We've been asked what Google Research is like, and we thought the best way to answer is with a blog. First let me say that we're not like the stereotype of a Research Lab: the place where you hide all the Ph.D.s to keep them away from the engineers who do the real work.

We're different for two reasons.

First, Google Engineering is different: it contains many world class Ph.D. researchers. For example, the top download from the ACM digital library last month was The Google File System, written by Google Ph.D.s who happen to be "engineers" (although in their previous jobs, two were at research labs and one was a grad student). This week's cover story in Nature describes work by Google Earth engineers in partnership with colleagues at CMU and NASA Ames.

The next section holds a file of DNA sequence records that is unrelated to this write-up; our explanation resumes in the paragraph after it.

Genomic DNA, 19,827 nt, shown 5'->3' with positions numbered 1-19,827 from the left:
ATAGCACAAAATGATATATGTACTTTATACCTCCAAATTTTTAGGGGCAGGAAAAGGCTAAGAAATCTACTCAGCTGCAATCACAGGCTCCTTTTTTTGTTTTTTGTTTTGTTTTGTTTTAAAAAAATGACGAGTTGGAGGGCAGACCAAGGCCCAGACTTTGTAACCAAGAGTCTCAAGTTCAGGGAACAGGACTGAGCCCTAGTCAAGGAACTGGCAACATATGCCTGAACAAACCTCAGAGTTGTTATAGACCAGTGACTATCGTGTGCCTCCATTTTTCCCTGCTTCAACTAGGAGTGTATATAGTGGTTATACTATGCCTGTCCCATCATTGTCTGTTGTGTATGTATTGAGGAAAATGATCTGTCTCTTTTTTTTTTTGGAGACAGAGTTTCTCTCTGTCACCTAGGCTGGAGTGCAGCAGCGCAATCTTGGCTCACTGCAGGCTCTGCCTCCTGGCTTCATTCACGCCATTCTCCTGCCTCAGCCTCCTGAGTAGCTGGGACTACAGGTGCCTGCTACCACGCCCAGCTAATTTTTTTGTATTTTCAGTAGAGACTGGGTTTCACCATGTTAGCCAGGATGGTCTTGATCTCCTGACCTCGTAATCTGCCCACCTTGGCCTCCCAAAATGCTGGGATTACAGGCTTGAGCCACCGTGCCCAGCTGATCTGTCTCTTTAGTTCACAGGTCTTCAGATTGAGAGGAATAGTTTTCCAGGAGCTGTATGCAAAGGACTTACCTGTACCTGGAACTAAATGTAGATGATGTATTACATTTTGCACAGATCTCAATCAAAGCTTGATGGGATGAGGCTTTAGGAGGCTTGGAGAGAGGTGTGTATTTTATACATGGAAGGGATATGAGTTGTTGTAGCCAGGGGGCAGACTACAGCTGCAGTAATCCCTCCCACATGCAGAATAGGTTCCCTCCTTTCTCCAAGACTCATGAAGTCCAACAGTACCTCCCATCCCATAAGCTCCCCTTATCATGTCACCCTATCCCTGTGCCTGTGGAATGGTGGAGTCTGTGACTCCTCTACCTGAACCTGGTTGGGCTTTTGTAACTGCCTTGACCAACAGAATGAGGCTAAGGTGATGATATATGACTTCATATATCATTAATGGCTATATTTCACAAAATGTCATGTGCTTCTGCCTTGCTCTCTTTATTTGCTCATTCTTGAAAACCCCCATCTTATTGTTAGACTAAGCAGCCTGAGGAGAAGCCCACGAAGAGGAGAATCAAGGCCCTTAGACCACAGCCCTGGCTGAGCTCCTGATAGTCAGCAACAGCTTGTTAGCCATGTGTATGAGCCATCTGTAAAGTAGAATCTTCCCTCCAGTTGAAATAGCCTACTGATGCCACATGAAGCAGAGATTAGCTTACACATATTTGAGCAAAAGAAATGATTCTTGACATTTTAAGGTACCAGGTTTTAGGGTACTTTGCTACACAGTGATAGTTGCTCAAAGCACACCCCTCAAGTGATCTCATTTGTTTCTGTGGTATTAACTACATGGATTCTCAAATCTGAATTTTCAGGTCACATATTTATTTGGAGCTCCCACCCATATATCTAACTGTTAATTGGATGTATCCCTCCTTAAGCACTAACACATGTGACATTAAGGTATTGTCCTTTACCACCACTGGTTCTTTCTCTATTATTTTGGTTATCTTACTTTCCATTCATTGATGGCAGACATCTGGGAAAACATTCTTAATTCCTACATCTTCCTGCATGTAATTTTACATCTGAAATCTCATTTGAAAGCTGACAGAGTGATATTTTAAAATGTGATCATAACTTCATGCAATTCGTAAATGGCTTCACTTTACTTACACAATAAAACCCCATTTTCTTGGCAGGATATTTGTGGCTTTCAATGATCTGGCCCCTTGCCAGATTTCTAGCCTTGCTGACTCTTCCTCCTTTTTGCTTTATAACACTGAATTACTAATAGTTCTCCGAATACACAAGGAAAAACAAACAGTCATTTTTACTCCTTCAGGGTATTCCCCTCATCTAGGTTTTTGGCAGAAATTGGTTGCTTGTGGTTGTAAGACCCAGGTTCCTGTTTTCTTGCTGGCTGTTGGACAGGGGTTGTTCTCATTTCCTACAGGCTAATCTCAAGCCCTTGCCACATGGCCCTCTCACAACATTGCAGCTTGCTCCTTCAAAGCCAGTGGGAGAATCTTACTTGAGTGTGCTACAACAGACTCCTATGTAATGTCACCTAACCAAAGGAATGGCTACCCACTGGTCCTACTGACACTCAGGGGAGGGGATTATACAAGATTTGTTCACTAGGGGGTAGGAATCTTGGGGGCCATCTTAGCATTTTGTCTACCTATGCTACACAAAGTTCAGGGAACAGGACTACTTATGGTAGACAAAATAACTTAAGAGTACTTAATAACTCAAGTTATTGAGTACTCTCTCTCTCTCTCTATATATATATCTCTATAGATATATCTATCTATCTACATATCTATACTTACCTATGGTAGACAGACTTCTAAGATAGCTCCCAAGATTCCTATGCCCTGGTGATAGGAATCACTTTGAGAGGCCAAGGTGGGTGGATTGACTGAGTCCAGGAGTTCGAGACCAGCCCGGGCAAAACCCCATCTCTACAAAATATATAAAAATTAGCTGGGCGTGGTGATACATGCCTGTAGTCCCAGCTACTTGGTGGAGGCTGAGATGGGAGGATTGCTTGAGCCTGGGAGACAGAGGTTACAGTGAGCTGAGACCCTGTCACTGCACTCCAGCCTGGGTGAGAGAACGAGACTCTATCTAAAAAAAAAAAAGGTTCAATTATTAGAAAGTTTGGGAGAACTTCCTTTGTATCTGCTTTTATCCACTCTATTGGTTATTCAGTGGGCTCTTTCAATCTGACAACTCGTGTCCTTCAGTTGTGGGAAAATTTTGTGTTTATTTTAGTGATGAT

Second, Google Research is different: we also have lots of world class Ph.D.s (and a few non-Ph.D.s). Yes, we write papers and prove theorems, but we're all here because we want to discover and build useful things that will change the world.

So who are we? We're experts in machine translation who came here to work with the largest corpus of bilingual and monolingual text ever assembled. We're experts in machine learning algorithms who came to work on one of the world's largest computing clusters. We're researchers in natural language, vision, security, human-computer interaction, and a dozen other fields who came to help a user base of hundreds of millions of people. And we're working side by side with the engineering team -- not in a separate building or site. Some of us are launching projects on google.com this week and wearing pagers, and some of us are working on goals for the year 2020.

So we're different, and we like it that way. We hope you do too, and hope that you'll learn more about us from this blog.